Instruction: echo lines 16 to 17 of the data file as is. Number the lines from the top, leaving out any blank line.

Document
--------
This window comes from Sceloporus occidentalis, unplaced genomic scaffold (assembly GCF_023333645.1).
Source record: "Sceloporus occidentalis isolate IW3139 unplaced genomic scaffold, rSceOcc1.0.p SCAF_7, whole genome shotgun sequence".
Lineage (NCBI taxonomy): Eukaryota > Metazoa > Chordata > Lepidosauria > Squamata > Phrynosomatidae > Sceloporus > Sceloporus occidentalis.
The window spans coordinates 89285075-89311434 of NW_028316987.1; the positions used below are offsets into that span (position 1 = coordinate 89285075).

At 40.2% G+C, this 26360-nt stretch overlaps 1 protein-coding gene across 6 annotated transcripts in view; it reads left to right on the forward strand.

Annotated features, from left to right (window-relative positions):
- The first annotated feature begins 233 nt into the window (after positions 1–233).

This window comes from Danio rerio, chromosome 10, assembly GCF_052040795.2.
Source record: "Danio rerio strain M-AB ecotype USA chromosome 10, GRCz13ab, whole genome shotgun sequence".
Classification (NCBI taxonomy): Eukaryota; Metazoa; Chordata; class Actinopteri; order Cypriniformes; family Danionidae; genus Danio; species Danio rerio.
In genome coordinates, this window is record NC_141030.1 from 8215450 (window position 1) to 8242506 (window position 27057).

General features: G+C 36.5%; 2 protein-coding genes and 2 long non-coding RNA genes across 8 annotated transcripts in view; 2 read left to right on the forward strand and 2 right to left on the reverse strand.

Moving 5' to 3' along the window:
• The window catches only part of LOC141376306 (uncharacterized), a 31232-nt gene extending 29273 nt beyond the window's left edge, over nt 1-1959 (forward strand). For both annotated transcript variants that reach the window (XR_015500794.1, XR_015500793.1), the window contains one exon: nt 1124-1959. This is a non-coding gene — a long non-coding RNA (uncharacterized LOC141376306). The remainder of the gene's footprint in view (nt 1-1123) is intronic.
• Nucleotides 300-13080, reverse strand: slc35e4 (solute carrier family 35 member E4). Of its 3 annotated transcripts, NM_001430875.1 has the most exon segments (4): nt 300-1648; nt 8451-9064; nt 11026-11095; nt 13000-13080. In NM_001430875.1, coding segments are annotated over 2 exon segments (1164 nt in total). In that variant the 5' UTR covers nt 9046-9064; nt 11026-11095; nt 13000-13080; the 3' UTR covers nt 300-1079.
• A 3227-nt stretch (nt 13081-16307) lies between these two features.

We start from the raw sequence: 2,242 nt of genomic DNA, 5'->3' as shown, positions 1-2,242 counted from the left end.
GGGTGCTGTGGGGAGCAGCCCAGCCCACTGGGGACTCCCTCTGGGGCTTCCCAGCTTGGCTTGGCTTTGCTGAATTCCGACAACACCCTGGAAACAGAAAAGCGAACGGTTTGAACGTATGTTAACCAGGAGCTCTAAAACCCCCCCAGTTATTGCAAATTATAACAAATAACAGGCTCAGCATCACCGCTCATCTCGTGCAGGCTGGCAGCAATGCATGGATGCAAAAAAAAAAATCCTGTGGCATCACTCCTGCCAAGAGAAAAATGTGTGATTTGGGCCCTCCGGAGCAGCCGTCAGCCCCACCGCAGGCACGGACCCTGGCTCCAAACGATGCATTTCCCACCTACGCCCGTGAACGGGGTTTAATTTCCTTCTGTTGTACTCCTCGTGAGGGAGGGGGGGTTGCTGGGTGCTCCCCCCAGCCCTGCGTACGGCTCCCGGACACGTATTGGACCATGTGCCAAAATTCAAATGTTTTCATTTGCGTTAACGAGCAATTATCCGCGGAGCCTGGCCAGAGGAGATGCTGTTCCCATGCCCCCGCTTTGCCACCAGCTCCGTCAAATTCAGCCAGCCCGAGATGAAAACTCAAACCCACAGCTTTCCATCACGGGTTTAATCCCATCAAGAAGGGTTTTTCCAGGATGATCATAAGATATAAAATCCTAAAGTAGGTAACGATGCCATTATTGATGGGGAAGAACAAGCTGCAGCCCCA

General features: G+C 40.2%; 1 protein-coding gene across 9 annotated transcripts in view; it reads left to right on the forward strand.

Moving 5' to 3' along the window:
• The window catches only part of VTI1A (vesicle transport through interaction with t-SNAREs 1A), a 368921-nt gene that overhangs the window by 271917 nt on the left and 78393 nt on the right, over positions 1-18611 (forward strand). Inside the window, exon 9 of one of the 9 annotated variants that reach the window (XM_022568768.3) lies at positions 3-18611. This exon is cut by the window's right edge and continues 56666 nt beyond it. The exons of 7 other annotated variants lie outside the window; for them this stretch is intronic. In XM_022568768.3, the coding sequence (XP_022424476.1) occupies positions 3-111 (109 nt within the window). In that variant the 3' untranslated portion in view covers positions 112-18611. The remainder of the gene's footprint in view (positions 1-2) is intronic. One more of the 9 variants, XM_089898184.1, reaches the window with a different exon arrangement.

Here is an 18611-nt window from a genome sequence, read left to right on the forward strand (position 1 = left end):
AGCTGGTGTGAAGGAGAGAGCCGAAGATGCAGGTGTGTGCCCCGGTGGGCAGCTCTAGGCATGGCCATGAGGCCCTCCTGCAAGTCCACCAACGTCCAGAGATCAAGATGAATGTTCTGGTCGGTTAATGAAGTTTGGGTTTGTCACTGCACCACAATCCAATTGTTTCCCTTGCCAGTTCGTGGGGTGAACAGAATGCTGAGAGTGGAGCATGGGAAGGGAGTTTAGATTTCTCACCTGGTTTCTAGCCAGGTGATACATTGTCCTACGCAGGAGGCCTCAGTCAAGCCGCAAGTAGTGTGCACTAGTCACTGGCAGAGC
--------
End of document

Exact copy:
• A 3227-nt stretch (nt 13081-16307) lies between these two features.

We start from the raw sequence: 2,242 nt of genomic DNA, 5'->3' as shown, positions 1-2,242 counted from the left end.